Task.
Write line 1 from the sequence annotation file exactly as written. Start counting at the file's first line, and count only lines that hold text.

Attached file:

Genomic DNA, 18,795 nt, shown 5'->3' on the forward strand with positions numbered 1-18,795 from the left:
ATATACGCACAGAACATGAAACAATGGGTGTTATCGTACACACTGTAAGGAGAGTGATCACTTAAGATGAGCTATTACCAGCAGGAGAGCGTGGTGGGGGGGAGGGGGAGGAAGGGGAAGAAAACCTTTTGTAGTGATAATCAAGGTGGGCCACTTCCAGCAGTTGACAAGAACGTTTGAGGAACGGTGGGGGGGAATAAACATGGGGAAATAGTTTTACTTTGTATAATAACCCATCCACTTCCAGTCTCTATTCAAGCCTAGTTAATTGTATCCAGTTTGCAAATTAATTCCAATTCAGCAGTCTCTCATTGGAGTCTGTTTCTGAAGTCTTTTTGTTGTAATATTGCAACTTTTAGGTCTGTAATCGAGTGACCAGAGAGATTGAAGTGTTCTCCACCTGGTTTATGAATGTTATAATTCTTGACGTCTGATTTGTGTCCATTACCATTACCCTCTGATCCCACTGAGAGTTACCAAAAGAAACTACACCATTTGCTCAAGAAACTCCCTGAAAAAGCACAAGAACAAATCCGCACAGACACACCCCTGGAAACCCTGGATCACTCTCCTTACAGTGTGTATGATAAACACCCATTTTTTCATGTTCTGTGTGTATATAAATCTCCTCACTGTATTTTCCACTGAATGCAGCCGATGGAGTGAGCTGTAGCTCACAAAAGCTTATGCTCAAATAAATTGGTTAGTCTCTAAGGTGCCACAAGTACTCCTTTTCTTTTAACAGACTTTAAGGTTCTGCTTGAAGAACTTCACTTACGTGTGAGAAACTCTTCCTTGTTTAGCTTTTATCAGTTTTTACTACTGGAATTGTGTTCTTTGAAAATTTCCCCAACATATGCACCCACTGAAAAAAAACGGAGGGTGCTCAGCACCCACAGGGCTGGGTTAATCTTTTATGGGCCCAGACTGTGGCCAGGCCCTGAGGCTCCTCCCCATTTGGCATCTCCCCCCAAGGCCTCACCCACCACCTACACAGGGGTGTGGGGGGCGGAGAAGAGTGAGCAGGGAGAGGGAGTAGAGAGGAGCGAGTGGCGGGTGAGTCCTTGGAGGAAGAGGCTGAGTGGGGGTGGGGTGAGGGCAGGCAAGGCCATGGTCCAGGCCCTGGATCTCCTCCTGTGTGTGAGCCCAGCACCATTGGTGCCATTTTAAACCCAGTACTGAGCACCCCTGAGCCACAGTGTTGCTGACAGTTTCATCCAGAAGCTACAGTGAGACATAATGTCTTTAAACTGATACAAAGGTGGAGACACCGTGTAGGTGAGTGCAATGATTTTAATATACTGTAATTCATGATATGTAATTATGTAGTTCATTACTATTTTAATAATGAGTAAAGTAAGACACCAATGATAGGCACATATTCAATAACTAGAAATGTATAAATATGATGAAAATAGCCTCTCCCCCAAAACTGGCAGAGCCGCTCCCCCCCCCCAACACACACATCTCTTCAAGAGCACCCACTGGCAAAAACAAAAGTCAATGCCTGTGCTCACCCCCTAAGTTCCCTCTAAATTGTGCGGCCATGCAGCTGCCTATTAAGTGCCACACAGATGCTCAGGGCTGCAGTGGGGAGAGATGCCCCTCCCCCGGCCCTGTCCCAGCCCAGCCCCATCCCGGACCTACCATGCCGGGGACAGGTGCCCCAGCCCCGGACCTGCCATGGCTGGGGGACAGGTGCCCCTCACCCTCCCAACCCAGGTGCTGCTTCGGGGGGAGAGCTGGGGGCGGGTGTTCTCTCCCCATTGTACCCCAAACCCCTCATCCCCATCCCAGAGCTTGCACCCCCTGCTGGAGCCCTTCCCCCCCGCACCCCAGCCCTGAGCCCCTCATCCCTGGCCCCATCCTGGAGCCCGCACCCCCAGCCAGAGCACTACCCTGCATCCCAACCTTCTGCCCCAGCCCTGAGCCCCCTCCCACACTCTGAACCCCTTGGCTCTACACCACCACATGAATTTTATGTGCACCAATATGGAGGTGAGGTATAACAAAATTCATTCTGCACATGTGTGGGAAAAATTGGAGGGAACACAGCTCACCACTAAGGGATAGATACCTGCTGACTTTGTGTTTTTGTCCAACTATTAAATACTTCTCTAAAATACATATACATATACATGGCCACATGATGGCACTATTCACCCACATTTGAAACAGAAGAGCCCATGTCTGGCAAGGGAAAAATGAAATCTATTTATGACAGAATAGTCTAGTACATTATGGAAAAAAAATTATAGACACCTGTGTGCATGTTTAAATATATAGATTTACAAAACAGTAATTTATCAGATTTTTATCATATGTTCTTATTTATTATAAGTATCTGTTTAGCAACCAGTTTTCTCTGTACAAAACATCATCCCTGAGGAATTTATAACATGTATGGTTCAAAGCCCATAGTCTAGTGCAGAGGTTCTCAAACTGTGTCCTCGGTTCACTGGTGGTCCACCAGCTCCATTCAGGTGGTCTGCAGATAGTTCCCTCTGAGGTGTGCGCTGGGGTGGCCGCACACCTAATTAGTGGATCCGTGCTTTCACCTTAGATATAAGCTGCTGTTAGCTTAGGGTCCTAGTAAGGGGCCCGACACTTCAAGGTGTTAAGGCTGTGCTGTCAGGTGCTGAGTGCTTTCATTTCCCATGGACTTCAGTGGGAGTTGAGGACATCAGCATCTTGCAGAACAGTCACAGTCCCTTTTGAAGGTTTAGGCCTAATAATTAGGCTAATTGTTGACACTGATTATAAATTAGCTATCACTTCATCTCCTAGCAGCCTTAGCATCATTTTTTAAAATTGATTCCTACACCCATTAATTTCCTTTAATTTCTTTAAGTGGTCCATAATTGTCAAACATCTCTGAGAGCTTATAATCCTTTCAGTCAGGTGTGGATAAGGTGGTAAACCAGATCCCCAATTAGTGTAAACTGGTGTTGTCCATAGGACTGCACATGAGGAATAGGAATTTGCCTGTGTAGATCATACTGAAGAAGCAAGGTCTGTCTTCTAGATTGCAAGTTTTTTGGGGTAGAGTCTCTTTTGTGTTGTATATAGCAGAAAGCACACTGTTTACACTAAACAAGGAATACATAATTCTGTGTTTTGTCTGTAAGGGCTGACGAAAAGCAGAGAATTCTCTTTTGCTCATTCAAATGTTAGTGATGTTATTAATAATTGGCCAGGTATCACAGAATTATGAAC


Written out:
Genomic DNA, 18,795 nt, shown 5'->3' on the forward strand with positions numbered 1-18,795 from the left: